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Details of Grant 

EPSRC Reference: EP/W00013X/1
Title: ICE-PICK: Installation effects on cyclic axial and lateral performance of displacement piles in chalk
Principal Investigator: Ciantia, Dr M O
Other Investigators:
Researcher Co-Investigators:
Project Partners:
Cathie Associates Limited Delft University of Technology EDF
Heerema Marine Contractors Imperial College London Lloyd's Register Foundation
Norwegian Geotechnical Institute Orsted Roger Bullivant Ltd
Universitat Politocnica De Catalunya University of Oxford
Department: Civil Engineering
Organisation: University of Dundee
Scheme: New Investigator Award
Starts: 11 February 2022 Ends: 10 February 2025 Value (£): 310,664
EPSRC Research Topic Classifications:
Ground Engineering Structural Engineering
EPSRC Industrial Sector Classifications:
Related Grants:
Panel History:
Panel DatePanel NameOutcome
08 Jun 2021 Engineering Prioritisation Panel Meeting 8 and 9 June 2021 Announced
Summary on Grant Application Form
Never in human history has there been such an urgent need for a step-change in energy production. With the goal of achieving a carbon neutral state by 2050, the UK is the first major economy to pass net zero emissions laws and lead the world by example. In answer to this impellent necessity, offshore renewables -particularly wind- are expanding at a rapid pace. Many of UK's offshore wind turbines (OWT) developments will need to be fixed or anchored in chalk, a highly variable soft rock that covers much of Northern Europe and is widespread under the North and Baltic Seas. In most cases that will be achieved by pushing or driving large steel piles into this soft rock under the seabed. That installation process is difficult because of the unprecedented scale of some of these foundations (monopiles), because the conditions of the chalk at the interface modified by installation are poorly known, the mechanical behaviour of chalk is complex and because working offshore leaves little room for error. Apart from its inherent difficulty, the installation process essentially modifies the chalk around the foundation. As a result of those changes, there are still some important gaps in our ability to predict properties that are basic for safe and efficient operation, such as the initial and the evolved axial capacity and lateral stiffness of monopiles through their in-service lifetime characterised by complex wind and wave cyclic load history.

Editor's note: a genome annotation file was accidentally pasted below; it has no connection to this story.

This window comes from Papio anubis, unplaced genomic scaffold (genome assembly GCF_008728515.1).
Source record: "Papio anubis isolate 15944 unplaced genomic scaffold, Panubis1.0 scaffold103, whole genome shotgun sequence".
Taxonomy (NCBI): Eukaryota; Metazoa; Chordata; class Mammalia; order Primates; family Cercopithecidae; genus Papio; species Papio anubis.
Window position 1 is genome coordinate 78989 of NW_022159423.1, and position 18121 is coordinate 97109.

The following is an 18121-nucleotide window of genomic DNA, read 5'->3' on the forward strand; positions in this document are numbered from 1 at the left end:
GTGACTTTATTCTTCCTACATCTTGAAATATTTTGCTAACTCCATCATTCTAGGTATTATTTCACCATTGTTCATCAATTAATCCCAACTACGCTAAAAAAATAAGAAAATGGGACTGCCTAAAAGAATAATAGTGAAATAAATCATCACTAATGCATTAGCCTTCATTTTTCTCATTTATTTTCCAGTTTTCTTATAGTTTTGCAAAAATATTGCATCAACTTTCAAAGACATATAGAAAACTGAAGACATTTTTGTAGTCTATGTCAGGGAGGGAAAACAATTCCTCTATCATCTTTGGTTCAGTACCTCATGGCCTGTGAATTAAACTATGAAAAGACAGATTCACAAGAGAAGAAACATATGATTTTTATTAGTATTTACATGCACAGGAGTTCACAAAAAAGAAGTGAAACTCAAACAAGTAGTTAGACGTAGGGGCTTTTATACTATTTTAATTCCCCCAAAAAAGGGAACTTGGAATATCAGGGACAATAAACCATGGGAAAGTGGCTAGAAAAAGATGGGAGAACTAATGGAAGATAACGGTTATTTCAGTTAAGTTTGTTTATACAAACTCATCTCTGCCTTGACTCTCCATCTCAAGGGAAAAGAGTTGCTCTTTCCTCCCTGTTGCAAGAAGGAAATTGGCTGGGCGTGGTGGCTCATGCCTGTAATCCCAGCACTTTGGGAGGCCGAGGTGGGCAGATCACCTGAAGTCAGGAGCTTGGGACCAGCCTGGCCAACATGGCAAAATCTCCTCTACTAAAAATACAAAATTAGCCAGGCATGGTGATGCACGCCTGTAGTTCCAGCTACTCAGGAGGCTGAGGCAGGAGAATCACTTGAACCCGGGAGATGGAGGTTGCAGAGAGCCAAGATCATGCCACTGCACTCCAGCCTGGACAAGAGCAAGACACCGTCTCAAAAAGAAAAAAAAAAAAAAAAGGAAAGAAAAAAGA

The research proposed will improve the efficiency and cost effectiveness of piles driven in soft rocks to support the further development of renewable energy structures offshore through rigorous numerical and experimental modelling. The key aims are to improve pile drivability assessment for open-ended piles supporting OWT and to quantify the effects of installation on long-term in-service performance of OWT foundations. The main deliverable will be to develop practical tools to incorporate these effects within engineering analysis and design suitable for both onshore and offshore applications.

Key Findings
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Organisation Website: http://www.dundee.ac.uk